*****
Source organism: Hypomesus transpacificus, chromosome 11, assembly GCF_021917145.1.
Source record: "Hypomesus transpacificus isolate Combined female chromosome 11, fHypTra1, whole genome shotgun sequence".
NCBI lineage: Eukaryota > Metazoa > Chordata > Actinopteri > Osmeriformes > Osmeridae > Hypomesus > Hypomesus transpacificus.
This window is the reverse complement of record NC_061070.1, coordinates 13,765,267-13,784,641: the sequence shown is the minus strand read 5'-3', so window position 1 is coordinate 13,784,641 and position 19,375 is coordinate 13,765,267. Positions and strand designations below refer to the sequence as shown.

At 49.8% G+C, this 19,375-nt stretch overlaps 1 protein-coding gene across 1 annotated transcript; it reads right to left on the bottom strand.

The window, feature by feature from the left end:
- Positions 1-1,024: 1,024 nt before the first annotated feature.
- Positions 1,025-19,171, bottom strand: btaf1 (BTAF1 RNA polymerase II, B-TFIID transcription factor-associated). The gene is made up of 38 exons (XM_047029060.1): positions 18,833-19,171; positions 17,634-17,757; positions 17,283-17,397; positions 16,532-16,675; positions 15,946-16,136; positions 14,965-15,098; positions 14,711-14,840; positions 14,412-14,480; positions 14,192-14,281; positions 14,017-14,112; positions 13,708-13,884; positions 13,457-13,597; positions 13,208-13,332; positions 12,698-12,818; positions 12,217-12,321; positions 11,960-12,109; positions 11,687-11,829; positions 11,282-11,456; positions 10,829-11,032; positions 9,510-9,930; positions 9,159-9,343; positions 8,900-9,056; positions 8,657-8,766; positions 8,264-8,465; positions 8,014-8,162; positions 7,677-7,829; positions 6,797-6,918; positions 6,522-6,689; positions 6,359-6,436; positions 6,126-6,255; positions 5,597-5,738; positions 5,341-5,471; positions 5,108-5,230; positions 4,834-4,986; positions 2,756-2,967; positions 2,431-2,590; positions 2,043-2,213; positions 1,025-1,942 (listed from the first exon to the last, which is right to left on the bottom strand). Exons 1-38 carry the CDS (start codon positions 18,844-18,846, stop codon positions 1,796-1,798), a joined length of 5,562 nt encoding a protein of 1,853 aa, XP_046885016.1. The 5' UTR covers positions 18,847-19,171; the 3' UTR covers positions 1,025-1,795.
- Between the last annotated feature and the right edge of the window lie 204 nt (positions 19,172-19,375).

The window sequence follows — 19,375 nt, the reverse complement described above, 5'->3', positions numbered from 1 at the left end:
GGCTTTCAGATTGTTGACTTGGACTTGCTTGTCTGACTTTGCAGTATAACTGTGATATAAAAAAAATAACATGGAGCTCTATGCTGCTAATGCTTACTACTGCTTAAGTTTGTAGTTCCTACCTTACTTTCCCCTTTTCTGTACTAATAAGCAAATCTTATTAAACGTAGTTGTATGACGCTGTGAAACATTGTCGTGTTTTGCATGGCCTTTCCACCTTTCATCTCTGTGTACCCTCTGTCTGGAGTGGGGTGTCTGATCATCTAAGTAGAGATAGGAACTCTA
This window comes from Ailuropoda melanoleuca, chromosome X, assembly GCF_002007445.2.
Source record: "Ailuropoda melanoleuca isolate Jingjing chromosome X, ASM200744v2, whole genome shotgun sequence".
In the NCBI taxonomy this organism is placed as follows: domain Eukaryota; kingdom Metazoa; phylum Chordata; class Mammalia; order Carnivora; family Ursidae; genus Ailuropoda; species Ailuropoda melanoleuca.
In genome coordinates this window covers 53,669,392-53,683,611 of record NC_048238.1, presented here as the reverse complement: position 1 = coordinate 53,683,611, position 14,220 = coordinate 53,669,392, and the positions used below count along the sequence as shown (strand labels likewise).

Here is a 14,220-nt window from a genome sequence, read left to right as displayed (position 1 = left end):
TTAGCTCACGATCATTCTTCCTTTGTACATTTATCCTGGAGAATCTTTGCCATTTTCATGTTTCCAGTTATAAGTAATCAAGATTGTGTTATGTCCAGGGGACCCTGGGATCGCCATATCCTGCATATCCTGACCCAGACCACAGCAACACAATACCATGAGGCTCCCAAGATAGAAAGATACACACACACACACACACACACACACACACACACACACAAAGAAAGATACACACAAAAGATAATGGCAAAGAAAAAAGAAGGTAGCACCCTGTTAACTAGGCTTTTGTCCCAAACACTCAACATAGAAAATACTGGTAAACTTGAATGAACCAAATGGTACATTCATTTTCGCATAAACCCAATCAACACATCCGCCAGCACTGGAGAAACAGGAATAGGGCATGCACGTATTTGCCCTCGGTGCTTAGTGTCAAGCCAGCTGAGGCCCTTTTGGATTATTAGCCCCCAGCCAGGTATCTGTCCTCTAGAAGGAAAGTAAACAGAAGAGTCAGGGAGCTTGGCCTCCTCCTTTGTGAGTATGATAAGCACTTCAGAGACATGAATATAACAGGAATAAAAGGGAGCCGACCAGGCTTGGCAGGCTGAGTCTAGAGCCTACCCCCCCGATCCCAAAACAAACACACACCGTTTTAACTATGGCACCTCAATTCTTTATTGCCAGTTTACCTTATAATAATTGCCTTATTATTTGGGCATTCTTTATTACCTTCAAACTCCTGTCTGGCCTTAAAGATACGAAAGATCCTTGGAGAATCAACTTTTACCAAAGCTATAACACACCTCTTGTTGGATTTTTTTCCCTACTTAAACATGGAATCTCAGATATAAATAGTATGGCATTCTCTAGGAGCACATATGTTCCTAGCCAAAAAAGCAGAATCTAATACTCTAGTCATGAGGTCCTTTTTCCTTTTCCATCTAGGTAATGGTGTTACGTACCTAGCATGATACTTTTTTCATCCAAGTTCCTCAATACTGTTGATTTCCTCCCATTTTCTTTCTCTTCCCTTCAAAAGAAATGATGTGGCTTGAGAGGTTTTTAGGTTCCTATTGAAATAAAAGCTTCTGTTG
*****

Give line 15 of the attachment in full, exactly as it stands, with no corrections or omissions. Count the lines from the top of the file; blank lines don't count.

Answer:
In genome coordinates this window covers 53,669,392-53,683,611 of record NC_048238.1, presented here as the reverse complement: position 1 = coordinate 53,683,611, position 14,220 = coordinate 53,669,392, and the positions used below count along the sequence as shown (strand labels likewise).